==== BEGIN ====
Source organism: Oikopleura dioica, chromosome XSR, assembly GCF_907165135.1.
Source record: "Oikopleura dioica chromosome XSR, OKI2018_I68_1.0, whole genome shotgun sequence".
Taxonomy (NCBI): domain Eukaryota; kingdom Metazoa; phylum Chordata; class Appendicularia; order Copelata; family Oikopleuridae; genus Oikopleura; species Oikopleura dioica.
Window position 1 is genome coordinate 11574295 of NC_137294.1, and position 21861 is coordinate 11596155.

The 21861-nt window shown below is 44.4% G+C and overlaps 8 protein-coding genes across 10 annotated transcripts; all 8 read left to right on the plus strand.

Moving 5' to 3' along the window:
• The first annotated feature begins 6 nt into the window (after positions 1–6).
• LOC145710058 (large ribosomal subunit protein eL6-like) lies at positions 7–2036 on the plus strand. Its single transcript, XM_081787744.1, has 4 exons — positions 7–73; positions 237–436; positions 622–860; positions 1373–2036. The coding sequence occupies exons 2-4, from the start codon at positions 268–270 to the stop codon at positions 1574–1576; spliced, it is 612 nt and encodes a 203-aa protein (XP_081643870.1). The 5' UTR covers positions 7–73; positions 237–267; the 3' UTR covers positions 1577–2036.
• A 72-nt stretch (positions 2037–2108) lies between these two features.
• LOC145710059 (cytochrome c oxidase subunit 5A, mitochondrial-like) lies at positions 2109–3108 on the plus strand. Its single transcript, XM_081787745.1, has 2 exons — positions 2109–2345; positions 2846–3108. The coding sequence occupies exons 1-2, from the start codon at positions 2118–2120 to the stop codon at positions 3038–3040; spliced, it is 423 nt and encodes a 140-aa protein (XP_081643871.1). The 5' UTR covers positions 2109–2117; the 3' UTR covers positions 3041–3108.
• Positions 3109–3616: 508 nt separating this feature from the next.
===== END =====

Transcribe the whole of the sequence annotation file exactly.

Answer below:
Source organism: Oikopleura dioica, chromosome XSR, assembly GCF_907165135.1.
Source record: "Oikopleura dioica chromosome XSR, OKI2018_I68_1.0, whole genome shotgun sequence".
Taxonomy (NCBI): domain Eukaryota; kingdom Metazoa; phylum Chordata; class Appendicularia; order Copelata; family Oikopleuridae; genus Oikopleura; species Oikopleura dioica.
Window position 1 is genome coordinate 11574295 of NC_137294.1, and position 21861 is coordinate 11596155.

The 21861-nt window shown below is 44.4% G+C and overlaps 8 protein-coding genes across 10 annotated transcripts; all 8 read left to right on the plus strand.

Moving 5' to 3' along the window:
• The first annotated feature begins 6 nt into the window (after positions 1–6).
• LOC145710058 (large ribosomal subunit protein eL6-like) lies at positions 7–2036 on the plus strand. Its single transcript, XM_081787744.1, has 4 exons — positions 7–73; positions 237–436; positions 622–860; positions 1373–2036. The coding sequence occupies exons 2-4, from the start codon at positions 268–270 to the stop codon at positions 1574–1576; spliced, it is 612 nt and encodes a 203-aa protein (XP_081643870.1). The 5' UTR covers positions 7–73; positions 237–267; the 3' UTR covers positions 1577–2036.
• A 72-nt stretch (positions 2037–2108) lies between these two features.
• LOC145710059 (cytochrome c oxidase subunit 5A, mitochondrial-like) lies at positions 2109–3108 on the plus strand. Its single transcript, XM_081787745.1, has 2 exons — positions 2109–2345; positions 2846–3108. The coding sequence occupies exons 1-2, from the start codon at positions 2118–2120 to the stop codon at positions 3038–3040; spliced, it is 423 nt and encodes a 140-aa protein (XP_081643871.1). The 5' UTR covers positions 2109–2117; the 3' UTR covers positions 3041–3108.
• Positions 3109–3616: 508 nt separating this feature from the next.